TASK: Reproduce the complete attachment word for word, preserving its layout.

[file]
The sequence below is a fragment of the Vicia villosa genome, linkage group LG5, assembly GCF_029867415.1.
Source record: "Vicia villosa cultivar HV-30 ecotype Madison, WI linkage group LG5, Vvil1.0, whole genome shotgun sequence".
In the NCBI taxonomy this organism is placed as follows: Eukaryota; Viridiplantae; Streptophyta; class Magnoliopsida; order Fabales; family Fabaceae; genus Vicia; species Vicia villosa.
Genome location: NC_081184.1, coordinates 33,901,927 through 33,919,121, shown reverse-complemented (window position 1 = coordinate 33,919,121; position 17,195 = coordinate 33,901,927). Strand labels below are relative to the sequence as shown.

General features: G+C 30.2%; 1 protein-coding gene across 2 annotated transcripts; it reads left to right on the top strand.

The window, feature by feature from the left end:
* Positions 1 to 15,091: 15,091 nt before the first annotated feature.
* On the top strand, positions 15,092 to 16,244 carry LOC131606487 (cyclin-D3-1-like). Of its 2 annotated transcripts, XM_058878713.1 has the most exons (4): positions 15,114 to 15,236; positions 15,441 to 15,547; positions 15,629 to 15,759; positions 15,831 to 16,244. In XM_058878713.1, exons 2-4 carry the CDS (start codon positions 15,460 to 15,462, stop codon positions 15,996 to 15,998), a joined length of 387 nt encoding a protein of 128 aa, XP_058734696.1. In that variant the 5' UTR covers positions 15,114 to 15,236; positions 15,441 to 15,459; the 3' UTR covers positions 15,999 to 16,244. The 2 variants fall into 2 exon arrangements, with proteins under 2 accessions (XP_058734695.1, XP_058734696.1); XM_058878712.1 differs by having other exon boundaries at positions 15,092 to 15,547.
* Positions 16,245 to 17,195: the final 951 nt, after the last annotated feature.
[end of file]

The sequence below is a fragment of the Vicia villosa genome, linkage group LG5, assembly GCF_029867415.1.
Source record: "Vicia villosa cultivar HV-30 ecotype Madison, WI linkage group LG5, Vvil1.0, whole genome shotgun sequence".
In the NCBI taxonomy this organism is placed as follows: Eukaryota; Viridiplantae; Streptophyta; class Magnoliopsida; order Fabales; family Fabaceae; genus Vicia; species Vicia villosa.
Genome location: NC_081184.1, coordinates 33,901,927 through 33,919,121, shown reverse-complemented (window position 1 = coordinate 33,919,121; position 17,195 = coordinate 33,901,927). Strand labels below are relative to the sequence as shown.

General features: G+C 30.2%; 1 protein-coding gene across 2 annotated transcripts; it reads left to right on the top strand.

The window, feature by feature from the left end:
* Positions 1 to 15,091: 15,091 nt before the first annotated feature.
* On the top strand, positions 15,092 to 16,244 carry LOC131606487 (cyclin-D3-1-like). Of its 2 annotated transcripts, XM_058878713.1 has the most exons (4): positions 15,114 to 15,236; positions 15,441 to 15,547; positions 15,629 to 15,759; positions 15,831 to 16,244. In XM_058878713.1, exons 2-4 carry the CDS (start codon positions 15,460 to 15,462, stop codon positions 15,996 to 15,998), a joined length of 387 nt encoding a protein of 128 aa, XP_058734696.1. In that variant the 5' UTR covers positions 15,114 to 15,236; positions 15,441 to 15,459; the 3' UTR covers positions 15,999 to 16,244. The 2 variants fall into 2 exon arrangements, with proteins under 2 accessions (XP_058734695.1, XP_058734696.1); XM_058878712.1 differs by having other exon boundaries at positions 15,092 to 15,547.
* Positions 16,245 to 17,195: the final 951 nt, after the last annotated feature.